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Identifying Bad Hay

16 August 2011 One Comment

Identifying Bad Hay
By Rhett Russell

Hay is a very difficult thing to purchase and know exactly what you are getting. The risk of feeding suspect hay to a horse is not worth trying to save a few dollars on the hay. Here are a few things to look for when trying to determine if your hay is bad:

Visible signs of mold — there should be absolutely NO mold.
Musty smell — it should be sweet-smelling.
Flakes sticking together – almost matted — flakes should fall apart.
Dusty appearance or mold spores falling out of the hay when you separate flakes – there shouldn’t be any mold and minimal dust in the bales.

Your hay has two signs that tell you it might be bad — flakes sticking together and a dusty appearance. Also check the stems of the hay on the ends of the bales very closely. The stems or stalks of the hay “wick” the moisture out of the air and up into the center of the bale. If the bales had a high moisture content to start with or got wet, you have a much higher chance of ruining the hay.

ANY mold or mildew on horse hay is not acceptable. A lot of times the hay will look good on the outside but if you break it apart it will look dusty and have a musty smell — this is bad hay. There is always a chance that the hay came from a very dusty field, but this is not usually the case.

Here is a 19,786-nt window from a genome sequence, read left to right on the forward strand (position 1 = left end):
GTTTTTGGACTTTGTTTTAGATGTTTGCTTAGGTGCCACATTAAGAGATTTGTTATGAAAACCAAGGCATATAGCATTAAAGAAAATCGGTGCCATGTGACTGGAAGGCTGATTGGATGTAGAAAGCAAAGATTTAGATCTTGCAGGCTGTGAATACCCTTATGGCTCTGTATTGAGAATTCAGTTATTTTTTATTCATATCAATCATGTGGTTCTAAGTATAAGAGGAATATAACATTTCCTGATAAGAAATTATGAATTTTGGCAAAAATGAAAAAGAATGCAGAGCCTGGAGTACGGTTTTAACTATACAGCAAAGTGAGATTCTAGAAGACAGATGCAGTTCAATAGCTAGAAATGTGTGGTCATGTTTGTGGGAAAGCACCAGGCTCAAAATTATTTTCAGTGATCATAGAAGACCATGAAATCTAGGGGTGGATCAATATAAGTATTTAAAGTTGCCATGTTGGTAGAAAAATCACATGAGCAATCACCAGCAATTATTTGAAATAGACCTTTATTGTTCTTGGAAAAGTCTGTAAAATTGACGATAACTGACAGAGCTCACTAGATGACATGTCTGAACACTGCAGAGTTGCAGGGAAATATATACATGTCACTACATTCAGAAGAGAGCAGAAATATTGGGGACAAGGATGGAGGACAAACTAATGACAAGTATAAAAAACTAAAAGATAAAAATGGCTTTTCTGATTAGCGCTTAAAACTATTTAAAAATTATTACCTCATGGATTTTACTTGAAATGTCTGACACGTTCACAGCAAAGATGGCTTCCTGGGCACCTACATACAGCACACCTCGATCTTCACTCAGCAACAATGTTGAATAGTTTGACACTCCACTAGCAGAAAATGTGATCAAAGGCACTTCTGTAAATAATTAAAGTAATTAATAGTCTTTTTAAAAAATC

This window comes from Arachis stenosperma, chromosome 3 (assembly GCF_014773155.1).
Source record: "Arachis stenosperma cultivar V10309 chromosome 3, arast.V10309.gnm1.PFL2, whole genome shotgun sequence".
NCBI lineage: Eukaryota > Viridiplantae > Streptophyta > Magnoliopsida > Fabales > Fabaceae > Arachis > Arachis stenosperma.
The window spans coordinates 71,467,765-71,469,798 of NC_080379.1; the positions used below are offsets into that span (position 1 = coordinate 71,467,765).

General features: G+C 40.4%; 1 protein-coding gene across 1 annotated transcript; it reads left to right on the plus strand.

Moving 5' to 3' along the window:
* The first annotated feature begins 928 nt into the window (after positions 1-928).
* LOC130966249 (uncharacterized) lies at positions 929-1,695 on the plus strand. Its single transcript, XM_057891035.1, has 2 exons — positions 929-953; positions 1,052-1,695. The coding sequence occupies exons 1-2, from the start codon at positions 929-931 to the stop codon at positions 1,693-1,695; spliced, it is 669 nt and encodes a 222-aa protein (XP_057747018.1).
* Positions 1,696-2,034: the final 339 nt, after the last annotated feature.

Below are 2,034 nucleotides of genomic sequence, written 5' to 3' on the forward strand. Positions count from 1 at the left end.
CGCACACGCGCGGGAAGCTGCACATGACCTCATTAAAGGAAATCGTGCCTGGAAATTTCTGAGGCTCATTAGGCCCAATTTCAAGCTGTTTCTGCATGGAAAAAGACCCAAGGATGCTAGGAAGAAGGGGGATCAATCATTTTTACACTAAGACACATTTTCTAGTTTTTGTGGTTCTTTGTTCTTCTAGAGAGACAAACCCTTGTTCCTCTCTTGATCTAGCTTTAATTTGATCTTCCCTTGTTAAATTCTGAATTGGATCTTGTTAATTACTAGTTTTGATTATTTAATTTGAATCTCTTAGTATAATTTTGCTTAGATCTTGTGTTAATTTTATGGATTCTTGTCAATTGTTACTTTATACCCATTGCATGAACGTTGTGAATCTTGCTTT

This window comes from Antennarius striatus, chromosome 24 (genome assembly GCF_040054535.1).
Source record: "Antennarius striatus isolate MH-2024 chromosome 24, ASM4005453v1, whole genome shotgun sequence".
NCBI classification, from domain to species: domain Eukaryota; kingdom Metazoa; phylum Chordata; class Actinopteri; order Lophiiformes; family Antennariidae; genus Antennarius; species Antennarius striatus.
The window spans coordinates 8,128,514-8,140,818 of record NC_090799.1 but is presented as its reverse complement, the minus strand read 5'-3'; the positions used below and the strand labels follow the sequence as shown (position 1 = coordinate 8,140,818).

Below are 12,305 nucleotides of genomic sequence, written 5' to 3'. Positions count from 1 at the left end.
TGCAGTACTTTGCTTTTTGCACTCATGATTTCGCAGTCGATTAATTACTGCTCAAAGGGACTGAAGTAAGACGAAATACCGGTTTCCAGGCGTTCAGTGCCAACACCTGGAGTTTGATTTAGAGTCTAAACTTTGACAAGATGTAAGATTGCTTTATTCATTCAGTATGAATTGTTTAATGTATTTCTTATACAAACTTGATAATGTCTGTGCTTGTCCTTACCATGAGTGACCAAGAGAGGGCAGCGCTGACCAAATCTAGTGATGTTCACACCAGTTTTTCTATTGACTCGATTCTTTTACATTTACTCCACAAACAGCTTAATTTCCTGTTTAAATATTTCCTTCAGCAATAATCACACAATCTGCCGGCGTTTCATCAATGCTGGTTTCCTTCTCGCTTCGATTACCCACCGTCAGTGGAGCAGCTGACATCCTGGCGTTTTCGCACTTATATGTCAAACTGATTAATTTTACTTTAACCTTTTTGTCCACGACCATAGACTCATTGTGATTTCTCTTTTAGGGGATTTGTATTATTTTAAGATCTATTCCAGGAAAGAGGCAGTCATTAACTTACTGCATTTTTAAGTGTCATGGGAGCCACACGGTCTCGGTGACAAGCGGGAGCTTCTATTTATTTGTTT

Different types of grass are more prone to spoilage than others and wet climates make it harder to keep hay too. Salting hay will help absorb the moisture of wet hay, but if your hay is already showing signs like this it’s too late.
If you suspect you hay has any mold or mildew on it after thoroughly checking it, do not feed it.

One Comment »

  • Boonlands said:

    Dust may not always be a determining factor in the quality of the hay, if the hay was harvested during a dry period it may be naturally dusty. The type of hay will also determine the density of the bales, as some may be good hay but not break apart easily. When you do buy hay you should ensure that it has been kept dry and is not too old. Wet, old hay is more likely to be moldy and will cause damage to your horse.

    If you are buying round bales for stall feed (as this can be much cheaper than using square bale flakes) you should always remove the weathered outer layer and feed from the second layer inward ensuring the hay is stored in a dry place.

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